Old hoax recirculates online in Thailand that consuming baking soda improves physical endurance
Multiple Facebook posts and blog posts published in Thai-language claim that consuming baking soda can help increase physical endurance. The claim is false; several health experts warn consuming baking soda could be harmful to human health; the hoax has circulated online in Thailand since at least 2018.
The post was published here on Facebook on September 20, 2019.
The text superimposed in the image in the post reads: “Exercise with more stamina! Baking soda, Amount usage 0.4:1”
Part of the Thai-language caption translates to English as: “Baking soda will help us exercise longer and increase endurance!
“The feeling of tiredness from exercise is partly due to the fact that your body changes to a more acidic state. This brings to the idea of maintaining the pH balance level in your body. Because if you change your body to become less acidic, you will feel less tired and able to exercise more.”
The claim is false.
Thailand’s Food and Drug Administration (FDA) published this infographic on Facebook on April 28, 2020, saying the claim is “incorrect”.
The image reads: “Is it true? Eating baking soda before exercising will help you exercise longer? Incorrect.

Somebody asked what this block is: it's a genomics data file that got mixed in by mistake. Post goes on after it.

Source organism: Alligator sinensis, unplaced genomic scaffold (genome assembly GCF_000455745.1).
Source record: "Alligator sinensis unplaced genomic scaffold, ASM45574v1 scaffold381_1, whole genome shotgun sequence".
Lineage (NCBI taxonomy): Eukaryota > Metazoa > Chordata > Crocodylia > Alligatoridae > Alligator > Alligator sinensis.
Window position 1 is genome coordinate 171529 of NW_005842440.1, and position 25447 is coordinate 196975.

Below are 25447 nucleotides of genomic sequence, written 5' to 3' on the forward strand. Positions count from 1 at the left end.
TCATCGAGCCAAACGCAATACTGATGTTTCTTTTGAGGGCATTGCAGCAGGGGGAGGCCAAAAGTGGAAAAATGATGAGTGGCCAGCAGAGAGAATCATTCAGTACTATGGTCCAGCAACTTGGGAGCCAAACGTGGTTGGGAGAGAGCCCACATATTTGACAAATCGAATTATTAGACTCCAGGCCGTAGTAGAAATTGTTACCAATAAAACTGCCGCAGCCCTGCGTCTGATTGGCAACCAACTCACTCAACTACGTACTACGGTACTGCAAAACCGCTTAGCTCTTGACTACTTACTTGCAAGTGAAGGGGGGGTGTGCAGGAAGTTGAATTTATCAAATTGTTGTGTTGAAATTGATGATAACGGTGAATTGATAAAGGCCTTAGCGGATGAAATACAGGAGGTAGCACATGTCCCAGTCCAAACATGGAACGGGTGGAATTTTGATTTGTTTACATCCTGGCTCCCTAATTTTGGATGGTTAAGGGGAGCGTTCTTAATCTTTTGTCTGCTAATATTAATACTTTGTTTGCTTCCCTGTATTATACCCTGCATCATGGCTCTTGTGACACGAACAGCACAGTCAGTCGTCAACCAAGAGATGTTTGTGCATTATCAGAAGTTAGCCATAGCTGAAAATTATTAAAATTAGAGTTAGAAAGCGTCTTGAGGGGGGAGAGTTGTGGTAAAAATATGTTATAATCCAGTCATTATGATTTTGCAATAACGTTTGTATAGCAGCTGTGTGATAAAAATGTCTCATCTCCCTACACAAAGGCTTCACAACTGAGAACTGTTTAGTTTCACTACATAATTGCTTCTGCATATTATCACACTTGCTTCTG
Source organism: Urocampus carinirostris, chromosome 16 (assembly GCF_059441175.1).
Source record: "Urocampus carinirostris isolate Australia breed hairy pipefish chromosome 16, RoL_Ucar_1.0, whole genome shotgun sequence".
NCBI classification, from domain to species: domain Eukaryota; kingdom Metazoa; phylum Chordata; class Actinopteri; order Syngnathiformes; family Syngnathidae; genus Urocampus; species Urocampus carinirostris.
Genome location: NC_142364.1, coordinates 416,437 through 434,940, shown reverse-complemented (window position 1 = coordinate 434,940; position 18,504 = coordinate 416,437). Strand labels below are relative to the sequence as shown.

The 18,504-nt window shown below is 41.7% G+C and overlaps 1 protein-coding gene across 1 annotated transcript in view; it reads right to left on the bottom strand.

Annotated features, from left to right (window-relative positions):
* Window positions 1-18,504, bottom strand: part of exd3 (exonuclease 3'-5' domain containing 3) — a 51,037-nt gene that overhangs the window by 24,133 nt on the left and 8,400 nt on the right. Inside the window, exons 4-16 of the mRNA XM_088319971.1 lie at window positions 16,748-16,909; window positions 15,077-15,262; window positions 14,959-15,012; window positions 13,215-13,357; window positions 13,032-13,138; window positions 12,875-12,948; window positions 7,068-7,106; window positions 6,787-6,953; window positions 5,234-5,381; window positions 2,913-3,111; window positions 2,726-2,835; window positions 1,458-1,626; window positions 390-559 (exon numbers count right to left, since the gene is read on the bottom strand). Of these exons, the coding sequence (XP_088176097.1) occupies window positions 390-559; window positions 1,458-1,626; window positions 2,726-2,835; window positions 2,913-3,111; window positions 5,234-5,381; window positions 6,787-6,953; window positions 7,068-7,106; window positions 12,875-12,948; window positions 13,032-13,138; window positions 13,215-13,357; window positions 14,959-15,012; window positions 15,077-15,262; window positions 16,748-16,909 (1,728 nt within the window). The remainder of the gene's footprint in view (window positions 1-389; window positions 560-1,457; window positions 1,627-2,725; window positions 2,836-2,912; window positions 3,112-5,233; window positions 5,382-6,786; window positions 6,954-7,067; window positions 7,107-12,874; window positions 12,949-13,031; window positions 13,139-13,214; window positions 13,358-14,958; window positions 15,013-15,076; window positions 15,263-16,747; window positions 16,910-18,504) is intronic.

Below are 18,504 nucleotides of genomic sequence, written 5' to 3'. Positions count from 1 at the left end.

“The reason why you can’t exercise for so long is because of muscle pain which is caused by lactic acid that happens in the muscle areas. However, the baking soda that you take can’t be absorbed into the muscles.”
It discourages people from consuming baking soda, listing possible side effects: “Side effects that might happen when eating baking soda: stomach, bloating, nauseation.”
Dr. Tirayut Vilaivan, a professor of chemistry at Thailand’s Chulalongkorn University also told AFP via phone on July 9, 2020: “Eating baking soda can’t make you exercise longer. On the contrary, it can mess up your digestive system. Also, baking soda or sodium bicarbonate has a sodium element which can be harmful to your kidneys.
"When we exercise, our body produces lactic acid to burn calories and people have misunderstood that using baking soda, which is a base, can balance that."
The false claim was also debunked by Thailand’s Anti-Fake News Centre, a government-run platform within the Ministry of Digital Economy and Society, here on July 7, 2020.